As the men drew the No. 1 overall seed, the women snagged the No. 3 seed in a Portland regional. The Huskies will play Jackson State to open the tournament and then likely face Syracuse unless Auburn or Arizona pulls an upset.

No. 2 Ohio State could be waiting in the Sweet 16, but UConn is one of the hottest teams in the country. The Huskies have won nine straight games since losing to South Carolina and have won all nine of those games by at least 20 points.



The Hawkeyes took the nation by storm behind the biggest individual season in women's basketball history with Caitlin Clark's history-making performance that set multiple scoring records.

Their reward? A brutal bracket draw that features a reigning champion LSU team that beat Iowa in last year's national championship game.

The Hawkeyes earned the No. 1 seed in an Albany 2 region that also features No. 2 seed UCLA, No. 4 seed Kansas State, No. 7 seed Creighton and No. 9 seed Princeton alongside LSU, any of whom would provide the Hawkeyes with a difficult matchup. Along with LSU, UCLA is a legitimate national championship contender. Iowa would likely have to get past one of them in the regional final just to make it to Cleveland.

Kansas State, meanwhile, handed Iowa one of its four losses this season. The Wildcats could await in the Sweet 16.

An Iowa-LSU rematch featuring Caitlin Clark and LSU could take place in the Elite Eight. (Maddie Meyer/Getty Images)
An Iowa-LSU rematch featuring Caitlin Clark and LSU could take place in the Elite Eight. (Maddie Meyer/Getty Images) (Maddie Meyer via Getty Images)

A rematch against LSU featuring Clark and reigning NCAA tournament MOP Angel Reese would be must-see TV. Iowa would just likely prefer that the rematch took place in the Final Four. If Clark adds a national championship to cap her magical season, she will have earned it.

The Big East

It was a rough Selection Sunday for a conference that was considered one of the best in men's college basketball. The Big East’s blue bloods didn’t have to sweat at all; UConn, Marquette and Creighton each earned top-three seeds. But the conference’s bubble teams had a far worse day.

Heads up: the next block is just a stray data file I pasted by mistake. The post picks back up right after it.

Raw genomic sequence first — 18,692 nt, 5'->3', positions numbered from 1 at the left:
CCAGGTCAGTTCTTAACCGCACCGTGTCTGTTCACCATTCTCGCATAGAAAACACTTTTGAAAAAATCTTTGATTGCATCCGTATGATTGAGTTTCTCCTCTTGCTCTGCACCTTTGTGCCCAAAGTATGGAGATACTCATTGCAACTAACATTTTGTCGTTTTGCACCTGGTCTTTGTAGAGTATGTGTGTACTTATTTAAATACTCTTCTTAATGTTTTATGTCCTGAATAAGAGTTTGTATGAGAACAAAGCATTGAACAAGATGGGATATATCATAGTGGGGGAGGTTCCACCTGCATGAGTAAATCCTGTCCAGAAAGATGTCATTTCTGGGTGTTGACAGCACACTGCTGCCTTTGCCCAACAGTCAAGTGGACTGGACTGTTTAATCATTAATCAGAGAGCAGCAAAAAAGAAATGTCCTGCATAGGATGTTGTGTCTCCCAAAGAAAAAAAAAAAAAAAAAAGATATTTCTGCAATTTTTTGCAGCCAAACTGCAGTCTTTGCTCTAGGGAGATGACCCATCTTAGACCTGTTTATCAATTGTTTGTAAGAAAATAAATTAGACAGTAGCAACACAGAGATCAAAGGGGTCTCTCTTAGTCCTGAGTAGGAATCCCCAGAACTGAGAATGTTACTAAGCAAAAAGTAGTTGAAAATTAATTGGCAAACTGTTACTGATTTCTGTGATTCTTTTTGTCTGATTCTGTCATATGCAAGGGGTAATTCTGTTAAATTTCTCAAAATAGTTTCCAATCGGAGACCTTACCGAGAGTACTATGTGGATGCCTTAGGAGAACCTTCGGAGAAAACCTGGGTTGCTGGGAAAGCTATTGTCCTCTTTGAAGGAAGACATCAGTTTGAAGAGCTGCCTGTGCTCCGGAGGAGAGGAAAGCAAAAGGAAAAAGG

Seton Hall, Providence and St. John’s all entered Sunday with hopes of making the NCAA tournament. All three watched the selection show and didn’t see their names in the field of 68.

The Big East ended up with just its top three teams in the tournament as everyone else missed out even though Seton Hall finished just one game back of Marquette and Creighton in the conference standings and St. John’s went 11-9 in conference play. Expect a lot of public frustration from those in and around the conference over the next few days.

Rick Pitino's St. John's team was one of multiple Big East disappointments on Sunday. (Jim McIsaac/Getty Images)
Rick Pitino's St. John's team was one of multiple Big East disappointments on Sunday. (Jim McIsaac/Getty Images) (Jim McIsaac via Getty Images)

Fans in the state of Alabama

Alabama had four men's schools make the NCAA tournament as Alabama and Auburn easily made the field as No. 4 seeds, Samford won the Southern Conference and UAB knocked off Temple for the AAC tournament title on Sunday. But if any fans from three of those schools were thinking about going to see their teams play in the tournament, they’re in for a long trip.